‘10 per cent drop’ in car loans after implementation of VAT
Car loans issued by different banks in the Kingdom dropped by more than 10 per cent after the implementation of Value Added Tax (VAT) since the beginning of the current year, latest figures showed. According to the statistics released by the Central Bank of Bahrain, auto loans have declined by 10.3pc in the first half of 2019, in comparison with the same period last year. VAT was implemented on January 1, 2019, at a rate of five per cent and it covers 95 commodities including foodstuff, automobiles and utility services.
The drop in car loans is directly linked to decline in car sales and according to a recent report, the implementation of VAT has had an impact on the automobiles market. “Other than declining sales, the pattern in the choices of customers when it comes to buying cars have been changing since the implementation of VAT,” the report said. The report also mentioned that ‘user car purchase’ have also increased over the period.
Quoting several individuals involved in the automobile sale business, the report said that the first month of 2019 has witnessed “slower market movement”. However, a few car dealers witnessed higher sales as they themselves bore VAT charges to attract customers to buy new cars. Car imports to the Kingdom also declined by 6.6 per cent in the first half of 2019, according to another report.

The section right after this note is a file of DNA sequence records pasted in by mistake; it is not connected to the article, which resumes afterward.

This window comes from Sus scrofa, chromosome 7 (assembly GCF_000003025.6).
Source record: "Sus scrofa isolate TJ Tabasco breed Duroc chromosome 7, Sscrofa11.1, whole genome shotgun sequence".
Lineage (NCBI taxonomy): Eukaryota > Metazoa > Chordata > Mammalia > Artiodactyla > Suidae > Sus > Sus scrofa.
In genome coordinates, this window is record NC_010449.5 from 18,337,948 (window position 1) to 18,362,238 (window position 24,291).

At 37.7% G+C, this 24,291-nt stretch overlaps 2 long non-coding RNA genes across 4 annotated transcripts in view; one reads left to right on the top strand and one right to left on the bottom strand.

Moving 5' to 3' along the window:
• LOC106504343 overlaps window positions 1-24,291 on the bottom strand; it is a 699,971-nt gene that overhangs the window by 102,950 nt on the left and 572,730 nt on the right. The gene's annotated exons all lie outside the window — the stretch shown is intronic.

The figures, the report said, are in line with a significant drop in new car registrations through the General Directorate of Traffic. The report showed that 19,900 cars were imported through Khalifa bin Salman Sea Port since the beginning of the year to the end of June 2019 while a total of 21,200 cars were imported in the same period of 2018. The introduction of a value-added tax (VAT) in the United Arab Emirates and Saudi Arabia in 2018 had a “significant impact” on car industry sales, a top automobile official was quoted by Reuters.
“There has been a pretty significant impact on car sales since the implementation of VAT in the region,” Crystal Worthem, marketing director at Ford for the Middle East and Africa said. Worthem said the impact, which included lower consumer appetite to purchase new cars in Saudi Arabia and the UAE, resulted from the introduction of VAT, along with other aspects such as the rise of fuel prices in Saudi Arabia.
“I believe that at the end of last year, we were anticipating a bit of an impact but not as significant because we anticipated a much deeper curve of when oil prices would go up,” Worthem said. The new tax is aimed at helping to diversify the nations’ sources of revenue.